Holding limits, as such, are quite prominently associated with financial stability concerns underlying CBDCs, in particular where they bear interest, and are of importance especially in the initial roll-out phase of the digital euro. Already in its first progress report the ECB had stressed that the digital euro should primarily serve end users as a means of payment and that the storage of large amounts of values in digital euros should not be enabled. To date, however, no decision on a precise holding limit has been taken. ECB Executive Board member Panetta suggested in 2022 that holdings of EUR 3,000 to EUR 4,000 would allow to avoid detrimental effects on financial stability and monetary policy. Available hereShow Footnote Whether such limits remain prohibitively low, effectively depriving the digital euro of attractiveness remains to be seen.

While the proposal (currently) explicitly states that the digital euro shall not bear interest within the framework of the Regulation, it lays down rules on the fees for digital euro payment services. The rationale behind regulating such fees is to ensure that they do not exceed certain levels. Particularly, they shall not exceed the lower of: 

  • the relevant costs incurred by the PSPs, including a reasonable margin of profit; and
  • the fees or charges requested for comparable means of payment.

The ECB is tasked with regular monitoring the relevant costs, fees and charges as well as to publish and revisit such feed periodically. The responsibility for ensuring compliance with digital euro payment services fee regulation falls on the applicable national competent authorities. On a similar note, competent authorities will have to be designated by the Member States to monitor and enforce the legal tender obligations under the SCP. Interestingly, the Proposal only addresses the supervision by competent authorities and sanction regimes concerning payment services providers headquartered in an EU Member State whose currency is the euro. PSPs incorporated in a Member State outside the euro area are allowed to distribute the digital euro but fall under the supervisory and sanctions regime of the same non-euro area Member State. The SCP entails, for this purpose, a legislative proposal based on Article 114 TFEU.Show Footnote

During the early stages of the ECB’s digital euro project, parallels were often made between the digital euro and banknotes – a “digital equivalent of euro banknotes”. Available hereShow Footnote More recently, with the passing of time this nuance has shifted towards denoting the digital euro more as an electronic means of (retail) payment. Coupled with the publication of various studies on the implications of the digital euro for bank (dis)intermediation and financial stability, arguably hostile with respect to the monetary policy transmission mechanism (for which a stable and functioning banking system is paramount), the importance of technical and design features has gained increasing attention.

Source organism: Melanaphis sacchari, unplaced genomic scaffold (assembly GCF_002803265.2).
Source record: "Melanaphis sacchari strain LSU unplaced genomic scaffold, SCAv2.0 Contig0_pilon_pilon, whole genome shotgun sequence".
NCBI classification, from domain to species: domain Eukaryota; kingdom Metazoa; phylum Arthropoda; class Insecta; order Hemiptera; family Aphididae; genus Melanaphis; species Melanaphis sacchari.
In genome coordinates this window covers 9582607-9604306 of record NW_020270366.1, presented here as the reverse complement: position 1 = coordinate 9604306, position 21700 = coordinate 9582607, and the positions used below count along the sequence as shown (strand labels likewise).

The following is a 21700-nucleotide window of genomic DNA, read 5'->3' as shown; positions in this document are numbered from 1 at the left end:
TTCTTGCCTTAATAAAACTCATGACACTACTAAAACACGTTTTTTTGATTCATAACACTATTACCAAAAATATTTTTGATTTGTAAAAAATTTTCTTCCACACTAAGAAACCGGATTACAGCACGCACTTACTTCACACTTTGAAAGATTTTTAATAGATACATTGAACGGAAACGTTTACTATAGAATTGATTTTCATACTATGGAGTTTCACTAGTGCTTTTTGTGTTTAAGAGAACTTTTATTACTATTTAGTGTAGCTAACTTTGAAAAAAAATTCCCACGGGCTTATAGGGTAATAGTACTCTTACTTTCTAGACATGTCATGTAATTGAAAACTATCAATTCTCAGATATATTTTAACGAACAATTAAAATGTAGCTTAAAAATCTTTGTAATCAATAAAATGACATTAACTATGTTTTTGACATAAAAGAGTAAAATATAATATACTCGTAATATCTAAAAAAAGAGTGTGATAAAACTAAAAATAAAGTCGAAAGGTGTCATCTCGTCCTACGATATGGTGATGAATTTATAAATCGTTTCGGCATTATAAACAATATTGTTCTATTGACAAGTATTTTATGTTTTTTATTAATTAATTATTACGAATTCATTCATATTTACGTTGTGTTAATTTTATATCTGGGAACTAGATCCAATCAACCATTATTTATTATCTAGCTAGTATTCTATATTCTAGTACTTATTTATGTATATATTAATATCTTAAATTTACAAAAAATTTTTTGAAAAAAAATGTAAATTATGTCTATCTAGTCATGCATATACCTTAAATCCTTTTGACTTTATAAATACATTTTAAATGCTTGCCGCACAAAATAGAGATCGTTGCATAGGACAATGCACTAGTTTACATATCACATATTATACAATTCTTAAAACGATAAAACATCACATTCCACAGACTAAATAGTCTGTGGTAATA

What is, at the current juncture, probably more of a public means of payment, the proposed text on the digital euro sets out that the digital euro should be designed in a manner facilitating its use by the general public including the financially excluded (or at risk of being so). Such end users will not be required to have a non-digital euro payment account. The Commission’s proposals, however, recognise that not all functionalities (i.e., (reverse-) waterfall approach) of the digital euro can be provided without a digital euro payment account. Furthermore, the digital euro should be made available for both offline and online payment transactions as of the first issuance of the digital euro, as well as allowing conditional payment transactions. The digital euro should however not be programmable money under the proposed text. In essence programmable money implies that the digital euro could be used, inter alia, only for specific types of transactions involving certain goods or services.Show Footnote

Privacy and data protection issues relating to the digital euro are already and are likely to continue to be hot topics. Article 35 of the proposed text defines the tasks for which the ECB and national central banks may process personal data, including settlement of digital euro payment transactions. The proposed text encourages the use of state-of-the-art security and privacy-preventing measures (i.e., pseudonymisation or encryption) to ensure that data is not directly attributed to an identified digital euro user by the ECB or NCBs. To this end and in the context of personal data processed PSPs, the Commission is empowered to adopt delegated acts.Show Footnote On the flip-side of privacy concerns, Article 37 of the proposal provides for an adjusted anti-money laundering, terrorist financing and financial crime prevention framework for offline digital euro payment transactions, for which the ECB and NCBs will not gain access to personal transaction data and as such enjoy a higher degree of privacy relative to online transactions. Similarly, to current “traditional” cash withdrawals, PSPs will only access funding and defunding data connected to the identity of the user and the relevant amounts either funded or defunded. Financial intelligence Units and other competent authorities can request to have this data transmitted where there is suspicion of AML of terrorist financing.